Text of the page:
The GEC certificate is predicated on the 3-Stream Model. The Three Stream Model is delineated into three pathways -- academic, technical vocational and technical occupational.

As far back as May 2018, we told the Basic Education Portfolio Committee that we could subject learners to public exams at the end of Grade 9, which would be helpful in terms of streaming learners into the further education and training (FET) field.

We explained the rationale thus: The intention with the technical vocational stream is to assist in producing artisans as part of responding to the National Development Plan (NDP).

In conclusion, Chairperson, it thought it is important to share with our plans for the new term of office after the May, general elections.

Comrade Chairperson for us to reach our lofty ideal of realising a world class basic education system in our lifetime, the 6th Democratic Administration has decided to do only smart moves. 

Of course, the President in his June State of the Nation urged all of us to focus on implementation. ‘Now is the time to focus on implementation,’ he told the nation.

Hence the zeitgeist of the basic education in this new (current) term of office is to focus on implementation, and heightened levels of service delivery and accountability.

Therefore, we have convened the Council of Education Ministers (CEM) in July, and resolved henceforth that there’s no need to overhaul the entire architecture of the basic education system.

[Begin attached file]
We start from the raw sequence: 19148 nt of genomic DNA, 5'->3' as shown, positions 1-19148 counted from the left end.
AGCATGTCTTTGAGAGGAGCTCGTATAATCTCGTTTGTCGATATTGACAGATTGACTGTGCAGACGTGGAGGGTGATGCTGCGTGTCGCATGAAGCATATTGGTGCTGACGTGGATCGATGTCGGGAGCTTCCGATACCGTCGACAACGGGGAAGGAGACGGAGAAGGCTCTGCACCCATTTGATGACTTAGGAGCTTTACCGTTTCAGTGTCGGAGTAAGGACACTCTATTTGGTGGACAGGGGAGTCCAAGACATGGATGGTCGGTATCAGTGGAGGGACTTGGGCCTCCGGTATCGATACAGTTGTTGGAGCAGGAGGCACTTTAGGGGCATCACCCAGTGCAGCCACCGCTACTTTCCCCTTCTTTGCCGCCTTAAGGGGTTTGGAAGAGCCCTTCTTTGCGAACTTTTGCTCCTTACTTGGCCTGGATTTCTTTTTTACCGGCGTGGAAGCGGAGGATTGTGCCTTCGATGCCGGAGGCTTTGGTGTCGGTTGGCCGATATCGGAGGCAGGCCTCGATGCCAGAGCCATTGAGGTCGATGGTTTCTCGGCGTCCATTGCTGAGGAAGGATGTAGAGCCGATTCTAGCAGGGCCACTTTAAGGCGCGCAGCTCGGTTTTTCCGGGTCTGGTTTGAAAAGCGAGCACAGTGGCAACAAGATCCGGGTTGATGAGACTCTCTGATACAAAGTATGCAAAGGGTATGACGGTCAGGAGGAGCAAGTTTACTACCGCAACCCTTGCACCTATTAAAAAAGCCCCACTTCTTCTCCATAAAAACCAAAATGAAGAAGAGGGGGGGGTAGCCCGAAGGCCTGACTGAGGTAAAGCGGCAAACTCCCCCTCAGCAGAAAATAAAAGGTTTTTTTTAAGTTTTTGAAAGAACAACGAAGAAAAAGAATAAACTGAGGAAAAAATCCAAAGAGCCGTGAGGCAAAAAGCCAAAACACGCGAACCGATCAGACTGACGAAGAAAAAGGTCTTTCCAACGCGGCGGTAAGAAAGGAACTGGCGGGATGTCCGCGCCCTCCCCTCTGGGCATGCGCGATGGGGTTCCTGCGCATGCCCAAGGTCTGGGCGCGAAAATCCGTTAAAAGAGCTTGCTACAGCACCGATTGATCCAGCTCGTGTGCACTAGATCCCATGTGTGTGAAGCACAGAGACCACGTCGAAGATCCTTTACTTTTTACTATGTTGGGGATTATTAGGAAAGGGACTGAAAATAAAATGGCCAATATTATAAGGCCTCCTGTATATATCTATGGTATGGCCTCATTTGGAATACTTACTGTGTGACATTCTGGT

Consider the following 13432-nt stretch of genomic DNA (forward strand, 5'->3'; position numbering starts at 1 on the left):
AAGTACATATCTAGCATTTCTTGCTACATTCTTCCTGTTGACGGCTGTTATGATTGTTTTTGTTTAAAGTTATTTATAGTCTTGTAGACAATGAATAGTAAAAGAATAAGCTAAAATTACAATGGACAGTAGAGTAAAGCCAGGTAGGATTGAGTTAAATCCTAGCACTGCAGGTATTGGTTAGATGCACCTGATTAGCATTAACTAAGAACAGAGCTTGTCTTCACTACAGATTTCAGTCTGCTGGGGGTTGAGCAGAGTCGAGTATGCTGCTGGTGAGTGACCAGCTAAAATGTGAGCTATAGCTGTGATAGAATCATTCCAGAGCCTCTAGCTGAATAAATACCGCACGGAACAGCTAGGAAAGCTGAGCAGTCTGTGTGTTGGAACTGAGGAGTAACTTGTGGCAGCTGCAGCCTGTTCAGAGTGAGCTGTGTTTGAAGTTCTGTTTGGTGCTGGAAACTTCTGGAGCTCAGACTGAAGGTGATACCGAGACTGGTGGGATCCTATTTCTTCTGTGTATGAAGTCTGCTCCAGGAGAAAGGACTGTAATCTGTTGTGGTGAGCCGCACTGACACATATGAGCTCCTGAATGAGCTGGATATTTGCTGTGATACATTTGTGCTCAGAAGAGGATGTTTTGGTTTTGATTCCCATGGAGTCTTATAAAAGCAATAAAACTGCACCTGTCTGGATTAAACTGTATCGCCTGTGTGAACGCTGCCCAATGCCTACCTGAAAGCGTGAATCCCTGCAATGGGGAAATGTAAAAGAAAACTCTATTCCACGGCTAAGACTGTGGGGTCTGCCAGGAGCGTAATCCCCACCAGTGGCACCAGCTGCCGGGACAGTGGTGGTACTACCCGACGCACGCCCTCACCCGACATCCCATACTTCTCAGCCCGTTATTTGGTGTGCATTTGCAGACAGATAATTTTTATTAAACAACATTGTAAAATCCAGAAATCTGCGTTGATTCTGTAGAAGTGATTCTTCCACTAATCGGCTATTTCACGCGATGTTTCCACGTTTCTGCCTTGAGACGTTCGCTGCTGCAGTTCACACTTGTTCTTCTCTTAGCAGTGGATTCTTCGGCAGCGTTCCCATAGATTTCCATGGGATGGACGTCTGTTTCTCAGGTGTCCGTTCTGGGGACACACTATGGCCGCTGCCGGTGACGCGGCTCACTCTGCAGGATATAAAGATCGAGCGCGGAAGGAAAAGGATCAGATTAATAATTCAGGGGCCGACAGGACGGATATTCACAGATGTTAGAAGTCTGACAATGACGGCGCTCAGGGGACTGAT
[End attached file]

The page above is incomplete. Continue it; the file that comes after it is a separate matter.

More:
We are not about to introduce a new curriculum. But, as you all know any curriculum worth the paper it is written on remains a dynamic document, meaning only amendments occasioned by the new developments will be considered. Instead, our focus is on the re-engineering of the sector to cement, ‘the narrative of a system on the rise.’

It is all about being faster (Kwauleza Phase), smarter (Digital Innovation) to be built into the service delivery ecosystem for better quality and best value in our basic education sector.

In this regard, we have identified eleven focus areas as strategic levers for the 2019 to 2024 Medium-Term Strategic Framework (MTSF). 

The eleven strategic areas we have identified for the 2019 MTSF are: 

Priority 1:  Improving the foundational skills of literacy and numeracy, especially ‘Reading for meaning.’